3.27.2011

Prehistoric Evolutionary Benefits of Cannabis

     Ananamide is a chemical that is naturally made in the brain and is used as a neurotransmitter. It regulates memory , pain and pleasure.

    Often called the chemical responsible for a "runners high", Ananamide is a chemical very similar in structure to Tetrahydrocannabinol or THC, the main psychoactive chemical in cannabis. THC is what gives marijuana users the "high".[1]
  
    The THC Dilates the air passages in your lungs, thus making breathing easier.[2] When consumed, some of the THC dissolves in human's fat tissues. [3]
    Before explaining how this could have helped prehistoric man, I will show a story of a marijuana user's experience while running "high".
  I run straight after a good smoking session when I'm extremely high and it's fine.  Running high is great, I often forget i'm running, and I tend to be able to run further whilst high compared to when I am sober. The breathing and heart rate whilst high has been on my mind now and then, so I definitely keep a look out for that but so far I've been fine and I've been running for quite awhile now.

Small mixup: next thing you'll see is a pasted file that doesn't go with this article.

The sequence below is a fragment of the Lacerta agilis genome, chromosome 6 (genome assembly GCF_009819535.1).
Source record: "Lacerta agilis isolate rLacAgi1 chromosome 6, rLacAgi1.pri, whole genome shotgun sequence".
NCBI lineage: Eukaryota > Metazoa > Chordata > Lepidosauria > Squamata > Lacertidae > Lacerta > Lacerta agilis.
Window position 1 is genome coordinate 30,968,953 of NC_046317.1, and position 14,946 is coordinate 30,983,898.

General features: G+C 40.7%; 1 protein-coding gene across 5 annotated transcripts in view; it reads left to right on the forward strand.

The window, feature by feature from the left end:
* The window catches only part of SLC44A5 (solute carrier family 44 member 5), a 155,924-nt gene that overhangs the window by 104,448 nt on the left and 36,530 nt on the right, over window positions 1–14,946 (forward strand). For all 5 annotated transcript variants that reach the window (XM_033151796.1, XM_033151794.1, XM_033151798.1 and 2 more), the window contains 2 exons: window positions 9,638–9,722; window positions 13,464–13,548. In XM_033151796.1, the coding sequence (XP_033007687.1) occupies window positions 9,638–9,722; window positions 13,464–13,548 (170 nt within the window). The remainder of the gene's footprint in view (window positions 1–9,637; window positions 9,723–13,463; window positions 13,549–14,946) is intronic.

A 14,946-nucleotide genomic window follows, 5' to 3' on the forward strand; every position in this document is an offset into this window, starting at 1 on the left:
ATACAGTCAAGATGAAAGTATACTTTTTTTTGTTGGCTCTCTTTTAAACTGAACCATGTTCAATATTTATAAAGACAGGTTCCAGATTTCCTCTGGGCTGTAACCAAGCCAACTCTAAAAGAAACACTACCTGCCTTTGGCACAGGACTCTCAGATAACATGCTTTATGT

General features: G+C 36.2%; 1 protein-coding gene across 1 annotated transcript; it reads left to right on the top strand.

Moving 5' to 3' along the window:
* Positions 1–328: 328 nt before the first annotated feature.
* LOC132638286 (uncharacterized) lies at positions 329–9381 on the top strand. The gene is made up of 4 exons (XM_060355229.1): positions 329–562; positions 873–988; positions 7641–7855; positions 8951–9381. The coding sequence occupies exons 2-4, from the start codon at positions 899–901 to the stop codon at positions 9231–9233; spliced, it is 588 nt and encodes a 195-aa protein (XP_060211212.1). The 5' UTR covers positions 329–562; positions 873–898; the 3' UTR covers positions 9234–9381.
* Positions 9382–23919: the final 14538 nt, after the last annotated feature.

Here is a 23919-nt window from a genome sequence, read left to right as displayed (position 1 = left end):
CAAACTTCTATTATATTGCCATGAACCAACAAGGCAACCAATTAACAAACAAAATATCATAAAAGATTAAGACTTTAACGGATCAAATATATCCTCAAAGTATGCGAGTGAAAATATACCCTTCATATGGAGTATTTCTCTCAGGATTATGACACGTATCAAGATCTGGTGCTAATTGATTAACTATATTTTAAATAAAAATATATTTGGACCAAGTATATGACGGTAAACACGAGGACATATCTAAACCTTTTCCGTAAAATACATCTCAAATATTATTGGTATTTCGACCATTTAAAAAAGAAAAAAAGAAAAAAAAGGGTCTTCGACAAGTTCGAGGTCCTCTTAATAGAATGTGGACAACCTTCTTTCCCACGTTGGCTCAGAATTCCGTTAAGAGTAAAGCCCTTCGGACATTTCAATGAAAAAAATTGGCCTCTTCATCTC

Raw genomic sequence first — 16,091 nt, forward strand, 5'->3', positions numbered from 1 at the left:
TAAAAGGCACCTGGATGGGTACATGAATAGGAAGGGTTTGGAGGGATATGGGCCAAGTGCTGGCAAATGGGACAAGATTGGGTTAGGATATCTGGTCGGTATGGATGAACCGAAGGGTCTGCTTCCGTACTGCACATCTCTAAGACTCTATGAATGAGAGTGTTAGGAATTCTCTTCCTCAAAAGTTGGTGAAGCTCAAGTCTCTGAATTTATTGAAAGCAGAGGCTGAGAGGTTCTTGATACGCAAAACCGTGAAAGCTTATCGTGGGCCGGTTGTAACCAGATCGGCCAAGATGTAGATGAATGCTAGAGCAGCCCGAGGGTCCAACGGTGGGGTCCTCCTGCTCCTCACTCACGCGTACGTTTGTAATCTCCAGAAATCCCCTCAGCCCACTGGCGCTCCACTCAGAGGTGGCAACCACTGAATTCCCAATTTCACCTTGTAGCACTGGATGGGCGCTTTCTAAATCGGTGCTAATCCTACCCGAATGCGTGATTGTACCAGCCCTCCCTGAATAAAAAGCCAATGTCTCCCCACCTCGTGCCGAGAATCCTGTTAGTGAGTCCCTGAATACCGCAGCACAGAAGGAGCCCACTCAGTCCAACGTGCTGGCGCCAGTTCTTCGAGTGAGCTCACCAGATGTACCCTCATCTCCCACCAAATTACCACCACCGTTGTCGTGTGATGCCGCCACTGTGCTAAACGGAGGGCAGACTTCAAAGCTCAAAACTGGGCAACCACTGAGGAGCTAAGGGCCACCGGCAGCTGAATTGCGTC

When humans would consume cannabis, They would first have an increased appetite, which will lead them to want to hunt down food, then they'll have an increased ability to breath, useful when chasing down fast prey.

    So Often when hunting prey, the human would have to run for a mile or so until the animal got tired and gave up. When you run, after a certain point of time your body switches to burning your fat for energy.

   So when a Human is running long distances their body will release the dissolved THC into the blood stream and give a human an increased performance. Studies have shown exercise increases plasma concentrations of THC.[4] Cannabis has even been shown to protect the heart in low doses.[5] This "THC Performance Storage", could have helped prehistoric man hunt down deer without much care, or pain.
  
  

Links:
[1] http://bjsm.bmj.com/content/38/5/536.abstract
[2] http://www.ukcia.org/research/SmokedAndOralInAsthmatic.php
[3] http://www.ncbi.nlm.nih.gov/pmc/articles/PMC2782342/
[4] http://www.sciencedirect.com/science/article/pii/S0376871613002962
[5] http://www.ncbi.nlm.nih.gov/pubmed/23537701

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